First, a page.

Bill’s physician at the community oncology practice sent the prescription over to the in-house pharmacy to fill. Unfortunately, according to Bill’s new insurance plan, his prescription could only be filled by a PBM-mandated pharmacy. Despite the facts that Bill’s Stage IV cancer was aggressive, that his doctor wanted to get him started on the medication that very same day, and that the medication was sitting on the shelf of the in-house pharmacy, Bill had to wait. Even the option sometimes given to have a ‘one-time fill’ that would let him get started while waiting for the PBM pharmacy to mail him his medication was denied. Thus, with the drug’s prohibitive list price (over $10,000/month), Bill had no option but to wait.

The doctor sent his prescription on to the new pharmacy, along with Bill’s contact details, so that they could arrange for delivery. Meanwhile, Bill went to his clinic and received detailed in-person counseling on how to take the drug, since it was a somewhat complicated regimen. There were specific directions on how to take the medication, what side effects to expect, and how to ensure the proper dosing. The latter could be confusing, since the drug is taken in multiple tablets twice daily on days 1-5 and 8-12 of a 28-day cycle.

After seven full days of waiting to start his therapy regimen, Bill finally received his medication in the mail. Opening the box, he began to read the label, and found to his great surprise, that it stated: “take once a day.” Picking up the phone, Bill checked in with his oncologist to report the change in instructions. The clinic pharmacist confirmed that the instructions were wrong, and reached out to the PBM pharmacy, which promised to contact Bill about clearing up the matter.

Bill received a call from the PBM-mandated pharmacy representative, who apologized for having sent the wrong prescription with the wrong amount of medication. They assured Bill he would receive an additional supply of medication. First, however, they asked Bill to please return the medication he had been sent, so it could be properly labeled. Now Bill, with Stage IV metastatic cancer and his treatment already having been delayed a week, was being asked that rather than take his life-saving medicine, he ship it back to the warehouse for proper labeling and reshipping.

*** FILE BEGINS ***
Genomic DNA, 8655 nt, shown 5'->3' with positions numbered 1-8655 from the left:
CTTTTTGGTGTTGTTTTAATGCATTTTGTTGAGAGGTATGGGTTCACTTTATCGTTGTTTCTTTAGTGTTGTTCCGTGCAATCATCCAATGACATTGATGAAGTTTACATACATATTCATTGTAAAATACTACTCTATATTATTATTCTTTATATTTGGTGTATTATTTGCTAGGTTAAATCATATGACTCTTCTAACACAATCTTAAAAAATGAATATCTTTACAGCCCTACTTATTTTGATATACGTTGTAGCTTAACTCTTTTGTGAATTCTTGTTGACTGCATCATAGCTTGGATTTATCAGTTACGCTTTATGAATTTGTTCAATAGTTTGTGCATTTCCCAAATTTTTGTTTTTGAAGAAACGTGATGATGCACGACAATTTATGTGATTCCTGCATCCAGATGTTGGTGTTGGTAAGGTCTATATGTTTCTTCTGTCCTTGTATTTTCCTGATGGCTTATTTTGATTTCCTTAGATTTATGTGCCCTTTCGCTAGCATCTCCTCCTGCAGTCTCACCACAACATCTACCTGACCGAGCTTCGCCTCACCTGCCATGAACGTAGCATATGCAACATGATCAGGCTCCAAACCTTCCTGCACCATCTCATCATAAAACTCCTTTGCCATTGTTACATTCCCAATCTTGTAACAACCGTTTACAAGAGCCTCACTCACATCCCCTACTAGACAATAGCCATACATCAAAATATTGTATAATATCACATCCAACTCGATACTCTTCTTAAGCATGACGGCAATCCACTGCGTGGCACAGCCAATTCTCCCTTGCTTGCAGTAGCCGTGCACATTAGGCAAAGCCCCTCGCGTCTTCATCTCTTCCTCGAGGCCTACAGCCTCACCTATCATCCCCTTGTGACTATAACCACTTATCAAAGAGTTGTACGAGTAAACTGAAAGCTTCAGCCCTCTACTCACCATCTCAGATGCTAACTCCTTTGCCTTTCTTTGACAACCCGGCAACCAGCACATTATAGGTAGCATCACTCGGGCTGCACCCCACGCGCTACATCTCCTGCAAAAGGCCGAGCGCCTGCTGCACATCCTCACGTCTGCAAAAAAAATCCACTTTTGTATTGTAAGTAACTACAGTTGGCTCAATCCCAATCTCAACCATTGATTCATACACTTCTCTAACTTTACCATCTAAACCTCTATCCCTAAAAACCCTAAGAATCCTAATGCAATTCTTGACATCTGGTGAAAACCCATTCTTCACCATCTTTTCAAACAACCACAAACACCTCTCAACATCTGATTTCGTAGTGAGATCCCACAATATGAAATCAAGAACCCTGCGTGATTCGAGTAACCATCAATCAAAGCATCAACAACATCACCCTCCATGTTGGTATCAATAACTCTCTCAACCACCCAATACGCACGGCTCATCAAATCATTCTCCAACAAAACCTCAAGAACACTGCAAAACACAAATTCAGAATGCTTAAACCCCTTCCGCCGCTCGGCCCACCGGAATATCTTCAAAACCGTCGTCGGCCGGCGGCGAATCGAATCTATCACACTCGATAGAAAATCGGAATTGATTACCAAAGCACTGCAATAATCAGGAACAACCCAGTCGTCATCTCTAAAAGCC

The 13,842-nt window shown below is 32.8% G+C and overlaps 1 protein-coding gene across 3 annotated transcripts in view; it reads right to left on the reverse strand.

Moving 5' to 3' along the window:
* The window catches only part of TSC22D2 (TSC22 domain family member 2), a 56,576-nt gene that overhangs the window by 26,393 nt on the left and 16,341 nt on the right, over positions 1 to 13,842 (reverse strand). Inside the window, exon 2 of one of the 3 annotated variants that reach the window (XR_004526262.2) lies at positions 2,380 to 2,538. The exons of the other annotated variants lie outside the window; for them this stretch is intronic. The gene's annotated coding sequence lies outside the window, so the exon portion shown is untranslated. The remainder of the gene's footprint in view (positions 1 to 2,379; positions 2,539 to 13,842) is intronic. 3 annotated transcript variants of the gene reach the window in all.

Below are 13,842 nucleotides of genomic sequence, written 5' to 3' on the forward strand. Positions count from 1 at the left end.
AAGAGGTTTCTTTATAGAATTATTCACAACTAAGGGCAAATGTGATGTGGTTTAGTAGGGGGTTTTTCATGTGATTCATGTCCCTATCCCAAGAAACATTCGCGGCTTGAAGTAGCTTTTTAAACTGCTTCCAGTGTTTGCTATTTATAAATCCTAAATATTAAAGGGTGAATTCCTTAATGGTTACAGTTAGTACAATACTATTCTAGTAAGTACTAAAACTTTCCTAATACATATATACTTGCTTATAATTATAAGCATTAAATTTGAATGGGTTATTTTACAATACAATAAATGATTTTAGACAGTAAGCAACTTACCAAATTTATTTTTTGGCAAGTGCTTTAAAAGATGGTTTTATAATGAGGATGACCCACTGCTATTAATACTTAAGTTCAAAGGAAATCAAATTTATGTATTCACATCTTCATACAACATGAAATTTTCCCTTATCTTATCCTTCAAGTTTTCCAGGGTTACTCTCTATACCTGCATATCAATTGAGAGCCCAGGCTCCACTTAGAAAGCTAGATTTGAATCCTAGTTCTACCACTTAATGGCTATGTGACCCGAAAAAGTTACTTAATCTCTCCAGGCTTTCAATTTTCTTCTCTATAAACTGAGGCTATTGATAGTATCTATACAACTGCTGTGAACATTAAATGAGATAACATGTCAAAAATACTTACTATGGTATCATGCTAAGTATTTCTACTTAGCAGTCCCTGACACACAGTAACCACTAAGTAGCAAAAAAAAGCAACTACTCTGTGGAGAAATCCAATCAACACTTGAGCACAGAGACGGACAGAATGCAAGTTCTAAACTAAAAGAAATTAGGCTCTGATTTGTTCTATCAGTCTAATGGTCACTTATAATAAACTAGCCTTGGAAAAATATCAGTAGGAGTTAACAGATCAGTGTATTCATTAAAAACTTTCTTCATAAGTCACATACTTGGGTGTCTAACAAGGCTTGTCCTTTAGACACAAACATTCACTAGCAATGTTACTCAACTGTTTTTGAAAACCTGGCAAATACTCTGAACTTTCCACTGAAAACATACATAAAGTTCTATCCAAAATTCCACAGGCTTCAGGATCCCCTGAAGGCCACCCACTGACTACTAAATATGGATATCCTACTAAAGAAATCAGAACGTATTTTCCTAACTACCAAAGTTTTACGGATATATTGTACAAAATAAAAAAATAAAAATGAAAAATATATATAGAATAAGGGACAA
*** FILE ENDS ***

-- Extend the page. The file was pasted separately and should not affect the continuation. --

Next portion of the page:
This was not the last time the PBM pharmacy impacted and delayed Bill’s care. Later, when it came time to refill his medication, Bill’s treatment was again delayed. The PBM pharmacy, it seemed, decided that before filling his prescription, it had to first clarify the dosage. It then claimed to have had difficulties in contacting Bill’s community oncology clinic, despite having been provided with all the correct contact details. Ultimately, Bill had to call his local clinic and ask for the in-house pharmacist to call the PBM to confirm dosage, before they would ship it out. And while he waited, his cancer was allowed to progress, unchecked.

One of the most dangerous parts of PBM-mandated pharmacies is the distance between the pharmacy and patient. In this, we are speaking not only of geographical distance, but also of when patients are forced to wait for medicine to be shipped, rather than walk across a hallway to purchase it. More to the point, however, is the situation in which the patient becomes a name or number on a call sheet, rather than an actual human being facing a life- threatening illness; rather than a patient for whom there is care and endearment. That distance is at the core of many PBM mistakes and apathy.

About the Community Oncology Alliance

The majority of Americans battling cancer receive treatment in the community oncology setting.

Keeping patients close to their homes, families, and support networks lessens the impact of this devastating disease. Community oncology practices do this while delivering high-quality, cutting-edge cancer care at a fraction of the cost of the hospital setting.

The Community Oncology Alliance (COA) advocates for community oncology and on policy issues that affect patient care. Our members include patients in active treatment, cancer survivors, caregivers, family members, medical and oncology professionals, and members of the general community. For more than 15 years our members have advocated for smart public policy that ensures the community cancer care system remains healthy and able to provide all patients with access to local, quality, affordable cancer care. Learn more at